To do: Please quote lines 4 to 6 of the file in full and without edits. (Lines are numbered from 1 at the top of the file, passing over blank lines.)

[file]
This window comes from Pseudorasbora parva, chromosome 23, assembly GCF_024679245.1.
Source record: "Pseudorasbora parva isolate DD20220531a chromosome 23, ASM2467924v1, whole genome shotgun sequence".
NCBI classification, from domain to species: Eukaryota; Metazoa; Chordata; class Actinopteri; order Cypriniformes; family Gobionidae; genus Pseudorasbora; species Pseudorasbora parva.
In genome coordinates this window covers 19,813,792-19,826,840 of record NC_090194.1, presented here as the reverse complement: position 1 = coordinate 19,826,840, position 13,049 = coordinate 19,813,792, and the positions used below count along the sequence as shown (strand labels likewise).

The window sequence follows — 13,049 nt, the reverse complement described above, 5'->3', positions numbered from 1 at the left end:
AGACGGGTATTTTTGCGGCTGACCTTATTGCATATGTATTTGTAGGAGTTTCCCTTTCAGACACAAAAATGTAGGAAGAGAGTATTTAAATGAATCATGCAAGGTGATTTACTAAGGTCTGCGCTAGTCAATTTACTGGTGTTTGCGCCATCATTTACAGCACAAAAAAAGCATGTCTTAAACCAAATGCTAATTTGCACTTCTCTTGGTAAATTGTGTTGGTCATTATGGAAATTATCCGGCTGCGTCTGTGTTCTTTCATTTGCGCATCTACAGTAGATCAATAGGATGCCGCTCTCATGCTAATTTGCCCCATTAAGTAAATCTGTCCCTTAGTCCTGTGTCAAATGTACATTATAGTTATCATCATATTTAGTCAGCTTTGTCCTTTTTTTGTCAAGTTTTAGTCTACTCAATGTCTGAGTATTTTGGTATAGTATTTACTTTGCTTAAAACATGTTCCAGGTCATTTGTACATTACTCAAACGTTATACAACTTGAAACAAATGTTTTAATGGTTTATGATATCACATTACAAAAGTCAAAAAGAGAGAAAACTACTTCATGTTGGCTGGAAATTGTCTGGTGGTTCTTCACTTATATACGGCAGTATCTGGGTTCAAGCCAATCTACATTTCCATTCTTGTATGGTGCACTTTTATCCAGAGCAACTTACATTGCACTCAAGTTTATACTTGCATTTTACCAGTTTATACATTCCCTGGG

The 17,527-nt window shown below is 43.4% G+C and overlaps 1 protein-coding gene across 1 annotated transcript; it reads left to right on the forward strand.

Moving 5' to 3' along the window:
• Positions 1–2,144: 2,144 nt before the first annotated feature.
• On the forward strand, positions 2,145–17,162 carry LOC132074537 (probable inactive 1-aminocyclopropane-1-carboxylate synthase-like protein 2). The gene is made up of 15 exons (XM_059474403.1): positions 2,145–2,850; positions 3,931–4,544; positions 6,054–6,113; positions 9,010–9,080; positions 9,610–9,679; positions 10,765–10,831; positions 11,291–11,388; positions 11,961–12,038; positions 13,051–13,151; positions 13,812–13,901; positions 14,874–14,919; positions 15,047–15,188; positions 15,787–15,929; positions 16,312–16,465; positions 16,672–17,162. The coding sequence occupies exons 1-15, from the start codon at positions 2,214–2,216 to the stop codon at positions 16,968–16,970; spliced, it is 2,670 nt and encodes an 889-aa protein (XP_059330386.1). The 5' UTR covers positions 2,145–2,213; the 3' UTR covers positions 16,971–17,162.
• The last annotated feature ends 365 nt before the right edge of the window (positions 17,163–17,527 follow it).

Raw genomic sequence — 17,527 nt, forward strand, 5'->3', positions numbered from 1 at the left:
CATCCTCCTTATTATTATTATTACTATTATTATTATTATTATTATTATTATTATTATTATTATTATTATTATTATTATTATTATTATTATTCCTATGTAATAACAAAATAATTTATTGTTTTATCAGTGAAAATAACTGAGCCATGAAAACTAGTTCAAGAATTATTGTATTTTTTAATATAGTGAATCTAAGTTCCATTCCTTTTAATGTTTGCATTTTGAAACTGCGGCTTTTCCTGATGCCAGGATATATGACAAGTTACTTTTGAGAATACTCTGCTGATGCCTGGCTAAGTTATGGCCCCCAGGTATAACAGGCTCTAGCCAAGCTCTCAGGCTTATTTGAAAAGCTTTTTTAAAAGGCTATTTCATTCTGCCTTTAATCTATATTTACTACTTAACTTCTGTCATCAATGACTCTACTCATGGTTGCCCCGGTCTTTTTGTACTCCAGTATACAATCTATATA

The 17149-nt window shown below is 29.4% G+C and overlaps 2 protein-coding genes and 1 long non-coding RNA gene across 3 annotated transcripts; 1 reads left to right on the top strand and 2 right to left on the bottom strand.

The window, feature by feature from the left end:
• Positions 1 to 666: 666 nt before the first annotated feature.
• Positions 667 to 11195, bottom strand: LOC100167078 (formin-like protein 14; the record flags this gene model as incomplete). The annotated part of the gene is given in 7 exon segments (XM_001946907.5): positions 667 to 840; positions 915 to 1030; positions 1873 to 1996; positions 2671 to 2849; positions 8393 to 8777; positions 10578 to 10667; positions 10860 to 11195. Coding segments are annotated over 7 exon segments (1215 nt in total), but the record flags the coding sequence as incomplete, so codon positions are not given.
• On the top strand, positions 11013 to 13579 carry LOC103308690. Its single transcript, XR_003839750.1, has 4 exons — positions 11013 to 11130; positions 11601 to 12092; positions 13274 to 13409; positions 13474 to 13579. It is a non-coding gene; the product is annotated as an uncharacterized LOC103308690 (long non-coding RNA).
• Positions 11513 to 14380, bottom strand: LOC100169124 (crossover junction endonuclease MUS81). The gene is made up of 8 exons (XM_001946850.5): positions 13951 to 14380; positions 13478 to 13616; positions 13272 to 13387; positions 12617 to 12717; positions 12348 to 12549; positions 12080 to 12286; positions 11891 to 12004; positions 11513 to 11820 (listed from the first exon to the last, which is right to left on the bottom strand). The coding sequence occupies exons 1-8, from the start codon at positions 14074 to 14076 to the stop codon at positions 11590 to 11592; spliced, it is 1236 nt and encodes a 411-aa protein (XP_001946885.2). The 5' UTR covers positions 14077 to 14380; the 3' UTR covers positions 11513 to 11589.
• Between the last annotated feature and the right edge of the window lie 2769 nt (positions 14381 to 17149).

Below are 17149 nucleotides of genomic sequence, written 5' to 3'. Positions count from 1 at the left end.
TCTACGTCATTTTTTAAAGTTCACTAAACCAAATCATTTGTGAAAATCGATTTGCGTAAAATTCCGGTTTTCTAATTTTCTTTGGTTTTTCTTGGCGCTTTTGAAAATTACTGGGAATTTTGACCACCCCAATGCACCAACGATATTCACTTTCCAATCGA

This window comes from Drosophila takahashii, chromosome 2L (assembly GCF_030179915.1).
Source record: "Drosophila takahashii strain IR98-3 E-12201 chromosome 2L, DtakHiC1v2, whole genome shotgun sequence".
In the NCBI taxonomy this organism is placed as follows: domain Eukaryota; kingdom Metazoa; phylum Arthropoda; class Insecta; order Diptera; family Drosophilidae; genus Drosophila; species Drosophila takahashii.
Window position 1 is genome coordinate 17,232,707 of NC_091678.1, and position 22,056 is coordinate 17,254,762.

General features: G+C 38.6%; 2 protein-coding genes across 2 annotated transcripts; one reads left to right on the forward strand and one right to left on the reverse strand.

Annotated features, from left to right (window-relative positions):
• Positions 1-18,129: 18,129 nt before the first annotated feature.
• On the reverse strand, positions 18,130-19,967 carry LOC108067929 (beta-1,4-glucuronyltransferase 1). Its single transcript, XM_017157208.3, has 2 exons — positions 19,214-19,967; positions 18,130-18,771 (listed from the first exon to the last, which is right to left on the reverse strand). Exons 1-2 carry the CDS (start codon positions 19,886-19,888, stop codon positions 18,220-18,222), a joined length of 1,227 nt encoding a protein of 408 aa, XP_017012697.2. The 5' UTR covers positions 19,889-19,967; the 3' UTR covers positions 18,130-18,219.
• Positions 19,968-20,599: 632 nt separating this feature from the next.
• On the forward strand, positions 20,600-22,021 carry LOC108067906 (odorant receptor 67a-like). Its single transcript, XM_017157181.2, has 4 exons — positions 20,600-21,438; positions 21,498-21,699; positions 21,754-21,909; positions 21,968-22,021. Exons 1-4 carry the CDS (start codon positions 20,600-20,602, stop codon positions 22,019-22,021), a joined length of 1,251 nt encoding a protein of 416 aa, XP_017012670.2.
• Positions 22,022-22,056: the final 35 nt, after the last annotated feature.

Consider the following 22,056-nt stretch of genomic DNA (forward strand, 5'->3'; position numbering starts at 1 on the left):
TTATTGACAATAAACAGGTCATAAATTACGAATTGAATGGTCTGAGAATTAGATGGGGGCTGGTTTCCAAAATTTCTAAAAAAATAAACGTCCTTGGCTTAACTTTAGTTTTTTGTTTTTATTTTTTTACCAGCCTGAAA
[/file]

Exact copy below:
In genome coordinates this window covers 19,813,792-19,826,840 of record NC_090194.1, presented here as the reverse complement: position 1 = coordinate 19,826,840, position 13,049 = coordinate 19,813,792, and the positions used below count along the sequence as shown (strand labels likewise).

The window sequence follows — 13,049 nt, the reverse complement described above, 5'->3', positions numbered from 1 at the left end:
AGACGGGTATTTTTGCGGCTGACCTTATTGCATATGTATTTGTAGGAGTTTCCCTTTCAGACACAAAAATGTAGGAAGAGAGTATTTAAATGAATCATGCAAGGTGATTTACTAAGGTCTGCGCTAGTCAATTTACTGGTGTTTGCGCCATCATTTACAGCACAAAAAAAGCATGTCTTAAACCAAATGCTAATTTGCACTTCTCTTGGTAAATTGTGTTGGTCATTATGGAAATTATCCGGCTGCGTCTGTGTTCTTTCATTTGCGCATCTACAGTAGATCAATAGGATGCCGCTCTCATGCTAATTTGCCCCATTAAGTAAATCTGTCCCTTAGTCCTGTGTCAAATGTACATTATAGTTATCATCATATTTAGTCAGCTTTGTCCTTTTTTTGTCAAGTTTTAGTCTACTCAATGTCTGAGTATTTTGGTATAGTATTTACTTTGCTTAAAACATGTTCCAGGTCATTTGTACATTACTCAAACGTTATACAACTTGAAACAAATGTTTTAATGGTTTATGATATCACATTACAAAAGTCAAAAAGAGAGAAAACTACTTCATGTTGGCTGGAAATTGTCTGGTGGTTCTTCACTTATATACGGCAGTATCTGGGTTCAAGCCAATCTACATTTCCATTCTTGTATGGTGCACTTTTATCCAGAGCAACTTACATTGCACTCAAGTTTATACTTGCATTTTACCAGTTTATACATTCCCTGGG